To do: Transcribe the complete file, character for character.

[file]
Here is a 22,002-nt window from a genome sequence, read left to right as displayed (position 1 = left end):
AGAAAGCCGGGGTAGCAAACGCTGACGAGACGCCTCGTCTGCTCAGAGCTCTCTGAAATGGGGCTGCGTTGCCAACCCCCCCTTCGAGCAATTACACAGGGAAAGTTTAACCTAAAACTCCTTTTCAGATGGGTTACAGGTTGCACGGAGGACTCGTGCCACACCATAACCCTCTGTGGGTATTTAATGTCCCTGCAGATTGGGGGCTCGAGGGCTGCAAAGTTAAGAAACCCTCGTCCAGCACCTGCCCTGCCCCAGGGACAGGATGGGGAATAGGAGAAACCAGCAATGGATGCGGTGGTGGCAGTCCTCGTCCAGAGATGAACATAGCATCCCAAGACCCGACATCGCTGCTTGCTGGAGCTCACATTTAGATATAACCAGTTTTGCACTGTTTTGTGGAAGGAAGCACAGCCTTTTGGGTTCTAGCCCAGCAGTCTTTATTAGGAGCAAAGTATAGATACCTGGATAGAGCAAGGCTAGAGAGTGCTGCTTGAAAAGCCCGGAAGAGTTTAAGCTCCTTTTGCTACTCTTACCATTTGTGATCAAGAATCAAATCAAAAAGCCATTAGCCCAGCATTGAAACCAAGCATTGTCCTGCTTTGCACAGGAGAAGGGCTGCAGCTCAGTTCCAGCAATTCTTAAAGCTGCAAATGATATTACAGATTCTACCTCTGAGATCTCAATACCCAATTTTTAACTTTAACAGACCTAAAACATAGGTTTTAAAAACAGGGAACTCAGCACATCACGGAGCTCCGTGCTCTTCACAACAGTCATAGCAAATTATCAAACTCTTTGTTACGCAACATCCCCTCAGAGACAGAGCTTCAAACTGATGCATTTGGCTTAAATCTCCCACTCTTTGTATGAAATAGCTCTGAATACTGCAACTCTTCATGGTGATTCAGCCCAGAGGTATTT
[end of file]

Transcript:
Here is a 22,002-nt window from a genome sequence, read left to right as displayed (position 1 = left end):
AGAAAGCCGGGGTAGCAAACGCTGACGAGACGCCTCGTCTGCTCAGAGCTCTCTGAAATGGGGCTGCGTTGCCAACCCCCCCTTCGAGCAATTACACAGGGAAAGTTTAACCTAAAACTCCTTTTCAGATGGGTTACAGGTTGCACGGAGGACTCGTGCCACACCATAACCCTCTGTGGGTATTTAATGTCCCTGCAGATTGGGGGCTCGAGGGCTGCAAAGTTAAGAAACCCTCGTCCAGCACCTGCCCTGCCCCAGGGACAGGATGGGGAATAGGAGAAACCAGCAATGGATGCGGTGGTGGCAGTCCTCGTCCAGAGATGAACATAGCATCCCAAGACCCGACATCGCTGCTTGCTGGAGCTCACATTTAGATATAACCAGTTTTGCACTGTTTTGTGGAAGGAAGCACAGCCTTTTGGGTTCTAGCCCAGCAGTCTTTATTAGGAGCAAAGTATAGATACCTGGATAGAGCAAGGCTAGAGAGTGCTGCTTGAAAAGCCCGGAAGAGTTTAAGCTCCTTTTGCTACTCTTACCATTTGTGATCAAGAATCAAATCAAAAAGCCATTAGCCCAGCATTGAAACCAAGCATTGTCCTGCTTTGCACAGGAGAAGGGCTGCAGCTCAGTTCCAGCAATTCTTAAAGCTGCAAATGATATTACAGATTCTACCTCTGAGATCTCAATACCCAATTTTTAACTTTAACAGACCTAAAACATAGGTTTTAAAAACAGGGAACTCAGCACATCACGGAGCTCCGTGCTCTTCACAACAGTCATAGCAAATTATCAAACTCTTTGTTACGCAACATCCCCTCAGAGACAGAGCTTCAAACTGATGCATTTGGCTTAAATCTCCCACTCTTTGTATGAAATAGCTCTGAATACTGCAACTCTTCATGGTGATTCAGCCCAGAGGTATTT